From: Seaborne, Andy <andy.seaborne@hp.com>

Date: Tue, 18 Apr 2006 10:23:03 +0100

Message-ID: <4444AFF7.5060205@hp.com>

To: Jorge Pérez <jperez@utalca.cl>

CC: public-rdf-dawg-comments@w3.org

Date: Tue, 18 Apr 2006 10:23:03 +0100

Message-ID: <4444AFF7.5060205@hp.com>

To: Jorge Pérez <jperez@utalca.cl>

CC: public-rdf-dawg-comments@w3.org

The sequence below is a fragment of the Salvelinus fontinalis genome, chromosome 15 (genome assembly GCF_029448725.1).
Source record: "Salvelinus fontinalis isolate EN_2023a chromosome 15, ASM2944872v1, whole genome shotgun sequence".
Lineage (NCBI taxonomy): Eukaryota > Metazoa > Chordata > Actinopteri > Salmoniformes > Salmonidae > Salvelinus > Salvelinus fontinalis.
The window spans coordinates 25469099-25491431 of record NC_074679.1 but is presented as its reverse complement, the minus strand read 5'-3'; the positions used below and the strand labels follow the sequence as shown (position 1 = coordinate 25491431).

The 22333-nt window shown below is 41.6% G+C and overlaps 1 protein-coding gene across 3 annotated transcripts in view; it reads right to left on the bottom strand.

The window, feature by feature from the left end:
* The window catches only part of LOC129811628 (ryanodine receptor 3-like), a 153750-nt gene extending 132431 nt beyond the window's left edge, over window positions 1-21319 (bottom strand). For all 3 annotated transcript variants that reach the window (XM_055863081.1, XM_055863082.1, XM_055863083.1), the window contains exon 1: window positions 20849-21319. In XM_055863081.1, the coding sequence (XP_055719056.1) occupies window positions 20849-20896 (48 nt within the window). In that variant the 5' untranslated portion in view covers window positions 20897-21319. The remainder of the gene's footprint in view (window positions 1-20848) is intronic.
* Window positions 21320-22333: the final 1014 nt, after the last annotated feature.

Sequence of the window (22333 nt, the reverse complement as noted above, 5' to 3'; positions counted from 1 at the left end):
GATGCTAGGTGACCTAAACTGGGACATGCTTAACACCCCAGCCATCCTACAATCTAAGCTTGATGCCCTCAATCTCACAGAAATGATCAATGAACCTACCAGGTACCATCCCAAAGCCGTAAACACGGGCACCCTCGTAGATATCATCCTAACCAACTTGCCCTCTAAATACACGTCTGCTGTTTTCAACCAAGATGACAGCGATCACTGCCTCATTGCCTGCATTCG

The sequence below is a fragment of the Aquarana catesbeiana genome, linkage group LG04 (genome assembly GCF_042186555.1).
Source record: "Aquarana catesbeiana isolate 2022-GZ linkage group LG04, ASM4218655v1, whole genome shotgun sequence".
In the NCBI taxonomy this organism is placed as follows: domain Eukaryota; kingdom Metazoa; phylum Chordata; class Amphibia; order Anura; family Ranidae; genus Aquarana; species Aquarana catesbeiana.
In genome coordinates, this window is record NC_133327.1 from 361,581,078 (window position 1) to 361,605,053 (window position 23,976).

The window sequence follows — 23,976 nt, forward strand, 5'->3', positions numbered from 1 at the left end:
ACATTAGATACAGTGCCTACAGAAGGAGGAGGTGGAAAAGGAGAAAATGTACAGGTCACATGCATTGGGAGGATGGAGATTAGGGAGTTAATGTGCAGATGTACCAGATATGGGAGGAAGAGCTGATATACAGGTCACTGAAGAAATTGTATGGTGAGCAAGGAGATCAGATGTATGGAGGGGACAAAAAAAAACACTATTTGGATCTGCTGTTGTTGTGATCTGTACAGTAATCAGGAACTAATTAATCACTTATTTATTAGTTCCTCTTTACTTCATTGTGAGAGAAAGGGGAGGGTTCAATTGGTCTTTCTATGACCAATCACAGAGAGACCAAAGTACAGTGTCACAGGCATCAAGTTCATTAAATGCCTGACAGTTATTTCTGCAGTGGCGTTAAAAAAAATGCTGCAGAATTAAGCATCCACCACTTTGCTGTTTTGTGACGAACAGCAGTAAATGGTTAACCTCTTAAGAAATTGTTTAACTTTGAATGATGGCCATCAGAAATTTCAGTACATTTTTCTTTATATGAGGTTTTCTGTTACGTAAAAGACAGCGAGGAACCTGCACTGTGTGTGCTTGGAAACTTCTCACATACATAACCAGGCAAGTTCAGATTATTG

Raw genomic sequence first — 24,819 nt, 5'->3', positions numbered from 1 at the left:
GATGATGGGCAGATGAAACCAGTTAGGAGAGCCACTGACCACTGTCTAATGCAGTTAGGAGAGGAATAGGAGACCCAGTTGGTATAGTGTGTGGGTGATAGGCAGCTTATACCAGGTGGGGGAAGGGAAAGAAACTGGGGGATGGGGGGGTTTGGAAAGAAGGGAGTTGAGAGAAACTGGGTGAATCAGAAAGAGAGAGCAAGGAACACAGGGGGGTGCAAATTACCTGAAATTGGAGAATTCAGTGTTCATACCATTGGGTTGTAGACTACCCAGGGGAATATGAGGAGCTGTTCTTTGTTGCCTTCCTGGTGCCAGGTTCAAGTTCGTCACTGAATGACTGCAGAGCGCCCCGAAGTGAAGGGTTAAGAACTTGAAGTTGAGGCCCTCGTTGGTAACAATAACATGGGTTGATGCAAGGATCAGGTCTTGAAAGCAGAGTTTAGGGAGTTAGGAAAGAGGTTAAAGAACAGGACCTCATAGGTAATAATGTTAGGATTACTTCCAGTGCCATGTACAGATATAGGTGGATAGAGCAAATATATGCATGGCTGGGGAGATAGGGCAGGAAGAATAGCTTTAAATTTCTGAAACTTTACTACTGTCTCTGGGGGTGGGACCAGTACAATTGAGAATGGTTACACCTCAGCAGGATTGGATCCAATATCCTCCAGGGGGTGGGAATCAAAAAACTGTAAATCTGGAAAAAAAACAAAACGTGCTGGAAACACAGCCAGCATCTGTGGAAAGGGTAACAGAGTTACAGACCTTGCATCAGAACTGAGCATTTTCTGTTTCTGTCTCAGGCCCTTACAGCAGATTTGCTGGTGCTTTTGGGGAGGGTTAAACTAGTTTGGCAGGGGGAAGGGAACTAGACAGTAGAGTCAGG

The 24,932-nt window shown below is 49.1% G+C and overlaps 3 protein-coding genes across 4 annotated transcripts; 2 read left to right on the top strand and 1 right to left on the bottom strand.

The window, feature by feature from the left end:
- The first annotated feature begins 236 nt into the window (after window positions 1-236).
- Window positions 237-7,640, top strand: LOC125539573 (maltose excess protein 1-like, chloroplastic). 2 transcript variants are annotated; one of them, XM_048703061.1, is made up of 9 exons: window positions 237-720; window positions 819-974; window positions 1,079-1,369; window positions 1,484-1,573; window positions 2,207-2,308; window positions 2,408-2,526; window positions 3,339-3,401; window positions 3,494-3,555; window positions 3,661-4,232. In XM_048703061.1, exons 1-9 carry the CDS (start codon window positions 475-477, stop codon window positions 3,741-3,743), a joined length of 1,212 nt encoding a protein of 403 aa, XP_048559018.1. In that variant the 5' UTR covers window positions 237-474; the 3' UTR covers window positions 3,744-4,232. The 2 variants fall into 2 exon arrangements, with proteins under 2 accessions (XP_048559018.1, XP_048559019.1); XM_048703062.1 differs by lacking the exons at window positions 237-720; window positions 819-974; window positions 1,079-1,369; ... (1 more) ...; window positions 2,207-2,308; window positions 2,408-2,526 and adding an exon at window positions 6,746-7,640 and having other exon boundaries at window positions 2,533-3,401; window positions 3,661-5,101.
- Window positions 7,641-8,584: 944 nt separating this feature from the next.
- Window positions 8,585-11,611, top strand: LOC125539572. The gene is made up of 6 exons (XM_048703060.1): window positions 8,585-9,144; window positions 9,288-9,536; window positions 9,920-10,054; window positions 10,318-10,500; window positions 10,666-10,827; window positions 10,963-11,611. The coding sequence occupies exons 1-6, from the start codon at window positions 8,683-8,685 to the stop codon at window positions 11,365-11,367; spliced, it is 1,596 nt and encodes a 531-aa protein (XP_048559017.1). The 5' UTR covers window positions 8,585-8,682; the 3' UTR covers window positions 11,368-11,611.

Jorge Pérez wrote: > Hi! > >>> But when there is a nested optional pattern it appears to be a confusion, >>> for: >>> >>> { >>> A . >>> OPTIONAL { >>> B . >>> OPTIONAL { C } >>> } >>> } >>> >>> What is the right answer? I think that there are at least two >>> posibilities: >>> >>> 1) one is to think in the composition of two binary operations, a >>> binary operation between B and C, and a binary operation between >>> A and the result of the previous operation, something like >>> OPT(A, OPT(B, C)). The formal defintion in this case is clear >>> followind the doc: S is a solution of OPT(A, OPT(B,C)) if S is a >>> solution of A and of OPT(B, C) otherwise if S is a solution to A >>> but not to A and OPT(B, C). >> Yes - it's opt(A, opt(B,C)). >> >> and A OPTIONAL B OPTIONAL C is opt(opt(A,B), C) >> >>> 2) the other posibility is to think of the application of one single >>> ternary operation, i.e. somethign like OPT(A, B, C). The formal >>> definition here would be: S is a solution of OPT(A, B, C) if S is a >>> solution of A and B and C, otherwise if S is a solution of A and B but >>> not of C, otherwise if S is a solution to A but not to B. >> Surely OPT(A, B, C) == OPT(A, OPT(B, C)) by that definition anyway? > > No, it is not. It is exactly the problematic case. > I include a counter example bellow > >>> In the last draft it seems that when defining formally the optional >>> matching the editors agree with 1) for nesting when thay say >>> "a combination of two patterns...". But when they are informally >>> reading the examples of nested optional patterns I think they agree >>> with 2). When looking in some implementations (SPARQLer for example) >>> they seems to use 2. for evaluation... >> SPARQLer (or rather ARQ, for that is the query engine being used) is doing >> (1) >> almost exactly: ARQ builds soltuion up, rather than consider all >> possibilities >> and narrow them down. >> >> The in-memory algorithm is roughly: >> >> 1/ Calculate A to get an iterator of solutions to A >> >> 2/ For each solution to A, >> attempt to do OPTIONAL(Z) >> where Z is B OPTIONAL C >> either output the results of that or the original input solution from >> A. >> >> 3/ In doing Z, it's the same, take the input solution, solve B, >> attempt to solve C given the solution of A and B >> Output either the solution from A fed into B fed into C >> or just A fed into B >> > > This algorithm gives a different result to doing > somethig like OPT(A, OPT(B, C)) as a composition of binary operations. When you consider expressions like OPT(A, OPT(B, C)) you have to be careful because the definition of optional does not allow you to read that as a independent functional nesting. If you take the definition of optional written as OPT(X,Y) then it considers whether the pattern "X and Y" can be matched. On expanding out the expression OPT(A, OPT(B, C)) one finds that it does not allow the evaluation of OPT(B,C) independently of A. That's how I translated your definition into OPT(A, OPT(B, C)). As the written form OPT(X,Y) only occurs once in the doc, I'll reword that part to be clearer. Andy > The above algorithm is doing exactly what I've named a ternary > operation OPT(A, B, C): first get a solution for A, then try > to solve B (for each solutions of A) and then try to solve C > (for each solution of B). Note that the last solutions of C > are heavily involved with the solutions of A, and then the > operation OPT is not binary between B and C. > > Doing something like OPT(A, OPT(B, C)) would result in the > following algorithm: first solve B and then try to solve C > (for each solution of B), now solve A and find the one that > are "compatibles" with the previous solutions (the solutions > for A and for OPT(B,C) or for A and not for OPT(B,C)). > > A simple example shows that there are cases in which the > two process leads to different results: > > Consider the data > > ++++++++++++++++++++++++++++++++++++++++++++++++++++++ > @prefix : <http://ing.utalca.cl/~jperez/research/rdf/> . > > _:b1 :name "paul" . > _:b1 :phone "777-3426" . > > _:b2 :name "john" . > _:b2 :email "john@acd.edu" . > > _:b3 :name "george" . > _:b3 :webPage "www.george.edu" . > > _:b4 :name "ringo" . > _:b4 :email "ringo@acd.edu" . > _:b4 :webPage "www.starr.edu" . > _:b4 :phone "888-4537" . > +++++++++++++++++++++++++++++++++++++++++++++++++++++++ > > and the query > > PREFIX : <http://ing.utalca.cl/~jperez/research/rdf/> > > SELECT * > FROM :sample1.rdf > WHERE { > ?A :email ?E > OPTIONAL { > ?A :name ?N > OPTIONAL { ?A :webPage ?E } > } > } > > Here A is ?A :email ?E, B is ?A :name ?N, and > C is ?A :webPage ?E. Note the using of the same > variable in A and C this is intentionally to cause > a conflict. The following result is obtained in SPARQLer > (and other implementations) > > +-------+-----------------+---------+ > + A | E | N | > +-------+-----------------+---------+ > + _:b4 | "ringo@acd.edu" | "ringo" | > +-------+-----------------+---------+ > + _:b2 | "john@acd.edu" | "john" | > +-----------------------------------+ > > It is a natural answer (at least te one that > I would spect), and correspond to the algorithm that you > mention (in my words a ternary operation). > But if the process is someting like OPT(A, OPT(B, C)), > i.e. using OPT as a binary operation then the result is > > +-------+-----------------+---------+ > + A | E | N | > +-------+-----------------+---------+ > + _:b4 | "ringo@acd.edu" | | > +-------+-----------------+---------+ > + _:b2 | "john@acd.edu" | "john" | > +-----------------------------------+ > > because when evaluating the most internal optional OPT(B,C) > > ?A :name ?N > OPTIONAL { ?A :webPage ?E } > > in the case of the first mapping ?E is bounded to > "www.starr.edu", ?A bounded to "_:b4", and ?N bounded > to "ringo". Then when evaluating the external optional > for A (in the case of the first mapping), ?A is bounded > to "_:b4" and ?E to "ringo@acd.edu". Now we have to make > OPT(A, OPT(B, C)) resulting in the mapping that bound > ?A to _:b4 and ?E to "ringo@acd.edu" and letting ?N unbounded. > > I think that the ambiguity problem of nested optionals remains > and is an important issue. > For one side, the evaluation process that you mention > is incompatible with binary operations, and for the other side > the last release states clearly that the OPT operator is binary.... > What is the right formal definition then? > > In other context, I've found other problematic queries that > gives strange results in SPARQLer, like changing the order > of subqueries in group graph patterns leading to different > results (!!). Is SPARQLer a confiable implementation? > > Thaks for the time. > > -------- > Jorge Pérez R. > http://ing.utalca.cl/~jperez > > > > ------------------------------------------------- > Este mensaje fue enviado por: http://webmail.utalca.clReceived on Tuesday, 18 April 2006 09:23:23 UTC